Distinctions between Ego and Unique Self–Part 5: Justice and Responsibility
18) Justice or Injustice
The ego is angry at what is done to it. It very rarely feels the same outrage at what is done to someone else. The Unique Self is not merely outraged against injustice done to its own person; it is hurt and outraged by any and all injustice. The ego often fights large causes of injustice as a way to bolster its grandiosity. Unique Self fights the battles of injustice in its own backyard, even when there is potential collateral damage to its own power and status.
19) Responsibility or Excuse
The ego very rarely takes substantive responsibility. When the ego attempts to take responsibility, it creates a painful, virtually unbearable contraction in the self. So the ego becomes the master of the excuse.
The Unique Self is able to take responsibility spontaneously, lightly, and with full gravitas. The Unique Self holds with equal measure of gravitas and ease its own responsibility and its rightful anger at injustice. Usually, the ego advises the other person to “take responsibility,” while the ego itself wallows in the real and imagined offenses that it has suffered.
20) Paradox or Splitting
The ego is always splitting. It always sees dualities, and it cannot hold paradox or complexity. For the ego, others are either enemies or friends. Actions are either good or bad. The separate-self ego has a very hard time stably holding perspectives other than its own for extended periods of time. The Unique Self can naturally hold paradox. Contact with the transcendent within the large field of divine reality allows for the holding of opposites. Sacred outrage and equanimity live in paradoxical harmony within the Unique Self.
21) Past or Present
The ego lives in the past, thinking it is the present. Therefore, the ego unconsciously confuses past with present. The ego is unable to create intimacy, which means meeting each other in the fullness of the present moment. To make real contact, you must be personal and present. Only the Unique Self can make contact. For the Unique Self, the present moment consciously includes the past and anticipates the future.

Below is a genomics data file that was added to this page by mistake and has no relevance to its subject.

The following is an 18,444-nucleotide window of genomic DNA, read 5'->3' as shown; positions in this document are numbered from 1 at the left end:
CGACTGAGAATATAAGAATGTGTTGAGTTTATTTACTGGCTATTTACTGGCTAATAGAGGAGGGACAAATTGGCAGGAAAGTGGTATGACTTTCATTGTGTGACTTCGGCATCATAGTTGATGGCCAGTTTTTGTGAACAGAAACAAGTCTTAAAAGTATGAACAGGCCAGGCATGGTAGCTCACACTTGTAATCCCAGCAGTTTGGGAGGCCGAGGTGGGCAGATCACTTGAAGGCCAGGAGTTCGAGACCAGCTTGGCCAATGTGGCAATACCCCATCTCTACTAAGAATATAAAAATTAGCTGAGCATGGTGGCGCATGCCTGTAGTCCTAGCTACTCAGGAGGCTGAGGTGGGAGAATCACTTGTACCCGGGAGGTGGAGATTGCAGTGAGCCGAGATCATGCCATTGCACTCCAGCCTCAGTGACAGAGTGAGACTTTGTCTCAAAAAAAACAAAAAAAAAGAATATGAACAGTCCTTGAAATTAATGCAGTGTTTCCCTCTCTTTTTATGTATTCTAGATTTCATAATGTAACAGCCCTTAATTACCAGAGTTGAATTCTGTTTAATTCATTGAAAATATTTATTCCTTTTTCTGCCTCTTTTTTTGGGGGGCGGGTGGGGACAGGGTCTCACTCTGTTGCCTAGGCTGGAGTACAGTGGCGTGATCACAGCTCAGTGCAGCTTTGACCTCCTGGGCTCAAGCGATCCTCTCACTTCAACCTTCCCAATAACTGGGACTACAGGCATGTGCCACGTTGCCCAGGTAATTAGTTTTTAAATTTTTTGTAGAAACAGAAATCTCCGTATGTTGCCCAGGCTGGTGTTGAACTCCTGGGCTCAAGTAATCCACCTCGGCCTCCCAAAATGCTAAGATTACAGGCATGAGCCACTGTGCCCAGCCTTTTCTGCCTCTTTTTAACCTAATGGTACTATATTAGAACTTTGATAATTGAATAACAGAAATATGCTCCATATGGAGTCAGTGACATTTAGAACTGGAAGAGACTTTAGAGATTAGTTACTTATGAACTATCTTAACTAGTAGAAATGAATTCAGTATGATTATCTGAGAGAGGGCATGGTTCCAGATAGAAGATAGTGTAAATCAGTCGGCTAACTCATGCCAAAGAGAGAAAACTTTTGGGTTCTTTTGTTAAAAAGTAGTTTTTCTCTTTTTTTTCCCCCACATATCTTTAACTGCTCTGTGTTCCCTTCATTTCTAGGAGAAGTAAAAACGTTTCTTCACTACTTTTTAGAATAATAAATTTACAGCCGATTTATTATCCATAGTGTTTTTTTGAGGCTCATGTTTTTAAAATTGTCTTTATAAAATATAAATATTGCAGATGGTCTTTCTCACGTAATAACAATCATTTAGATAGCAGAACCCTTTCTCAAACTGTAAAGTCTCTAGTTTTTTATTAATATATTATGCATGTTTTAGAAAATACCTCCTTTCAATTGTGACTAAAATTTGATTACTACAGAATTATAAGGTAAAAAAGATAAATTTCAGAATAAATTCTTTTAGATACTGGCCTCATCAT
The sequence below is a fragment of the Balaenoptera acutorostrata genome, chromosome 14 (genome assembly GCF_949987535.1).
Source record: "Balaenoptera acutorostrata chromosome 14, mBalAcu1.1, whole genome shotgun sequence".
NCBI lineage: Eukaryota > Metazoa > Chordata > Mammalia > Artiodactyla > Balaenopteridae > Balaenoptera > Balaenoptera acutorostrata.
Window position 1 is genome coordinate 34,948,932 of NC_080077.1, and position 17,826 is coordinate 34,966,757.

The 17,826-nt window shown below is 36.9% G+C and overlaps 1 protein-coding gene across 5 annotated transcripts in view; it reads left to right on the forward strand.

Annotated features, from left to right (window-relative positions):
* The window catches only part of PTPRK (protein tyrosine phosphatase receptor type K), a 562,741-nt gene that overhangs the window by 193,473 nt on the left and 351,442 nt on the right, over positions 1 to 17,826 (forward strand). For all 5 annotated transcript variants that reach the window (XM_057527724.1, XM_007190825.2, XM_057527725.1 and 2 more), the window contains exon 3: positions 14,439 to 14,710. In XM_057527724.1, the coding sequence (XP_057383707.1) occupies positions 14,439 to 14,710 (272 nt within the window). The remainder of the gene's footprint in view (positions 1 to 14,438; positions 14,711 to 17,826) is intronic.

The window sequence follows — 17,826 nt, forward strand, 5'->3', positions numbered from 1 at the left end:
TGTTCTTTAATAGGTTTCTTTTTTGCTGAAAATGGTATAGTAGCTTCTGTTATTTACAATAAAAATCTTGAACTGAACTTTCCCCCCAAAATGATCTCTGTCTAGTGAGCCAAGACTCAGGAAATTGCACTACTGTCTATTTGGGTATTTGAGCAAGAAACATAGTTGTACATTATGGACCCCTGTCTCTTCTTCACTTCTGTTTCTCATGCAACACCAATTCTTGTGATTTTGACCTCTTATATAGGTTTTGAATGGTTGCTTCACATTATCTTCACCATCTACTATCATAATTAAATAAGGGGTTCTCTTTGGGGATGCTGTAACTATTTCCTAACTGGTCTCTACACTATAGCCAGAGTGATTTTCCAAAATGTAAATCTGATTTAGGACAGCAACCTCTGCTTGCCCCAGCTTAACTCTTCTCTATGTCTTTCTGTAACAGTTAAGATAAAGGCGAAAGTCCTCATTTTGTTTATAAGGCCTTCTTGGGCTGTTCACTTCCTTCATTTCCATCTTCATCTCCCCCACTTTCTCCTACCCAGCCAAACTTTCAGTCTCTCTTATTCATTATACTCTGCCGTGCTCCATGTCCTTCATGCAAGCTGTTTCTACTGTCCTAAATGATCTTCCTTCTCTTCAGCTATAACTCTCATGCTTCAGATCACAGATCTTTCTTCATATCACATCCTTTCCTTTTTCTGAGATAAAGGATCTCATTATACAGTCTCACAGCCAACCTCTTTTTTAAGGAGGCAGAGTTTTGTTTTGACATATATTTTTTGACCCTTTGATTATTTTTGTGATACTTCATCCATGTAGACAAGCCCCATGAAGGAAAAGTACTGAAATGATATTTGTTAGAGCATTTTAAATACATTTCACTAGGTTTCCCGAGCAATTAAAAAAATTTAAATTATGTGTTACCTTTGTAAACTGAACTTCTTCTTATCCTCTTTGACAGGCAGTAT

The ego confuses the past and the present. When you are confused — thinking you are present in the present while you are actually lost in a past trance — you are unable to act effectively, lovingly, or powerfully in the situation that you are in. And the past remains always unhealed. Several years ago a friend and board member of my organization called me, angry at not being included in a particular email loop. Her anger was full of intensity and flaming aggression, which was vastly disproportionate to the ostensible exclusion from the email loop. I considered asking her to resign from the board, as this was not the first time such an overreaction had occurred. Of course, what was coming up was not her present exclusion, but a very old sense of being excluded. She held this sense of being left out from her early childhood as a girl with four brothers who were better loved by their father.
This inability to discern the past from the present has made her unable to effectively navigate her professional or personal world, because she is always prone to dramatic overreactions that undermine many key relationships. The Unique Self does not confuse the past with the present. When the past comes up in the present, the Unique Self recognizes it for what it is: the past coming up in the present.
The Unique Self then uses the present moment to heal the past. The Unique Self recognizes that the patterns of the past have no true foothold or power in the present.
22) Special Relationship or Open as Love
Your ego always seeks the “special relationship” — in the egoic sense — to cover the pain of your emptiness, and thinks the “special relationship” is better than all the rest of your relationships. The Unique Self does not limit love to one person, even though the traditional definition of marriage or a committed relationship can limit you to one partner at a time. The Unique Self lives open as love in the world.
An excerpt from Self in Integral Evolutionary Mysticism: Two Models and Why They Matter by Marc Gafni
To be continued…